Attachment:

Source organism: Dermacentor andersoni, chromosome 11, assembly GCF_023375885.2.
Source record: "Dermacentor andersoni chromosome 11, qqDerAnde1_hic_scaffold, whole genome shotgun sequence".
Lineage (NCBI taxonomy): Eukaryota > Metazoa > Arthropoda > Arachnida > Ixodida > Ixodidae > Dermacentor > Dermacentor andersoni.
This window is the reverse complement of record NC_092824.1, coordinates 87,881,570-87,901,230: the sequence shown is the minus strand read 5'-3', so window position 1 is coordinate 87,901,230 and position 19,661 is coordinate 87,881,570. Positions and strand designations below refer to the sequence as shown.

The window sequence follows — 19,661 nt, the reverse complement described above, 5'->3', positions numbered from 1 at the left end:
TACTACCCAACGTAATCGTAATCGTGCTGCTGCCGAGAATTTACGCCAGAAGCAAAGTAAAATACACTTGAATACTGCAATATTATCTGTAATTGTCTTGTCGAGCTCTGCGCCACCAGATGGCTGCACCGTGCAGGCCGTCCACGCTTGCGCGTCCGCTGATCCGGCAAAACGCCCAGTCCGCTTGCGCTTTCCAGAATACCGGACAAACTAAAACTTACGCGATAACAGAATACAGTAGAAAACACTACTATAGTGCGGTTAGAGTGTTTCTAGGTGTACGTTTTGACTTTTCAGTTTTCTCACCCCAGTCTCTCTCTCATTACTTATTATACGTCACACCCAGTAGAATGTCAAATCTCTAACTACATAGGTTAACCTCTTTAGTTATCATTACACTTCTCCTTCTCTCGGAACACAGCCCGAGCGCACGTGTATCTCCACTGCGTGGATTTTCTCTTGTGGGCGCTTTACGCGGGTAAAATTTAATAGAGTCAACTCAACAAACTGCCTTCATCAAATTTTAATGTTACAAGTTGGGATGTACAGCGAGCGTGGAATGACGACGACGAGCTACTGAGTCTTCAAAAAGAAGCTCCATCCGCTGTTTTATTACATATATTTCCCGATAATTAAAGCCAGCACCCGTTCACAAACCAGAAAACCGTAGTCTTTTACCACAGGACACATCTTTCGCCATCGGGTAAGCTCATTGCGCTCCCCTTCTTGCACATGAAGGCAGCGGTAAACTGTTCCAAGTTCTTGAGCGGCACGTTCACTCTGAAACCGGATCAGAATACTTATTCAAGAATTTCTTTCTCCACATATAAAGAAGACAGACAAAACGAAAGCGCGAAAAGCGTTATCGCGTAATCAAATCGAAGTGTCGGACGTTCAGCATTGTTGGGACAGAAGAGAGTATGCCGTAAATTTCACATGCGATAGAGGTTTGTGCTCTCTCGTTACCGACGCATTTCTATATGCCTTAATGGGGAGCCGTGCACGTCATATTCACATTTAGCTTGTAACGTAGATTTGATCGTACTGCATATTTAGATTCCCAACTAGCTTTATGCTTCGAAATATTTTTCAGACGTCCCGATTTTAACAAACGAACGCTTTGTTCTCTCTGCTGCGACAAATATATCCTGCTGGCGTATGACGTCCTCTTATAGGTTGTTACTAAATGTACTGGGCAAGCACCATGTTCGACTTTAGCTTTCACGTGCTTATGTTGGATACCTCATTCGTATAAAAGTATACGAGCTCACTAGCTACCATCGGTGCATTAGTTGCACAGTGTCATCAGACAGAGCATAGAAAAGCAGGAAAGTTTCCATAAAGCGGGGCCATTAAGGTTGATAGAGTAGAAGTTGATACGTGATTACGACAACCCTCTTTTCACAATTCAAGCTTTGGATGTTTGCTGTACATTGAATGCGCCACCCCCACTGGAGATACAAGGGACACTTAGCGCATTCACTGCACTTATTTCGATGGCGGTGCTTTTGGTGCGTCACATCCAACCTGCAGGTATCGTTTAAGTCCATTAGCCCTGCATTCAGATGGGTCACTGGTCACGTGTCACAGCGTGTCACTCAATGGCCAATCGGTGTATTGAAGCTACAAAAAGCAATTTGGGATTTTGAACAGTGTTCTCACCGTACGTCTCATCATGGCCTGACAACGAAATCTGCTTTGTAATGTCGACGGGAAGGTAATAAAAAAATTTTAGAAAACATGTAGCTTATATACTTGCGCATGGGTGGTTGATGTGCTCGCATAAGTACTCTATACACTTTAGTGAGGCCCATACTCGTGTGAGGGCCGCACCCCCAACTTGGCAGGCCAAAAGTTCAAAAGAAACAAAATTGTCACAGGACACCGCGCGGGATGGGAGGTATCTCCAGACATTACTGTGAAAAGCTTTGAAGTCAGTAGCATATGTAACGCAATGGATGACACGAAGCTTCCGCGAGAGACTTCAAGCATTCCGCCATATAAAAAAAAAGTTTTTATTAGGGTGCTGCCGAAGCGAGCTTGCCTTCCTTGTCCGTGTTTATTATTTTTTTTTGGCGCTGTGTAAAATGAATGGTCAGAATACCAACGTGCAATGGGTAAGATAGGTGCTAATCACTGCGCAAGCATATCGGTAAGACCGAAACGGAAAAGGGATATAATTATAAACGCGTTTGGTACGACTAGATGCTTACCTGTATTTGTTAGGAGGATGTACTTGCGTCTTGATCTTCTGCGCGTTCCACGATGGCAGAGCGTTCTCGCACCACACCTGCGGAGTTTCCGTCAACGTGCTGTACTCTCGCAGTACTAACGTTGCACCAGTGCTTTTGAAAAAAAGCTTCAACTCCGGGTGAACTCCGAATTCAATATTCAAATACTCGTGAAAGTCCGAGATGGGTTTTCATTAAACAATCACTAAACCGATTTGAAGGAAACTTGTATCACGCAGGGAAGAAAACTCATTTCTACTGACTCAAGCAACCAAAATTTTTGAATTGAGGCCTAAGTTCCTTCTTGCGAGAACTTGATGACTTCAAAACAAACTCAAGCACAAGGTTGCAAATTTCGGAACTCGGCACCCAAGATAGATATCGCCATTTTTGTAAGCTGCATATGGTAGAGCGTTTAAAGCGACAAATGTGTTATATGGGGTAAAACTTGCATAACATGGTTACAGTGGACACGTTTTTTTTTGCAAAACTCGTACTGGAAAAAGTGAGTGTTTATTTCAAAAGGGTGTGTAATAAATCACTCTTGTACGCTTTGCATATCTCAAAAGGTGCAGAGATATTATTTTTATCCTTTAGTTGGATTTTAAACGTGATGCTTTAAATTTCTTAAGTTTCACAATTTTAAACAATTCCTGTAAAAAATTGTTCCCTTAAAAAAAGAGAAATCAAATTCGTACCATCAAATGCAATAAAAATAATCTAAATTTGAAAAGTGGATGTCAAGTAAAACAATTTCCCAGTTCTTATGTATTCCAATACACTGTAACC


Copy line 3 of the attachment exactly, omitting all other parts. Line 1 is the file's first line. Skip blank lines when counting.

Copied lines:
Lineage (NCBI taxonomy): Eukaryota > Metazoa > Arthropoda > Arachnida > Ixodida > Ixodidae > Dermacentor > Dermacentor andersoni.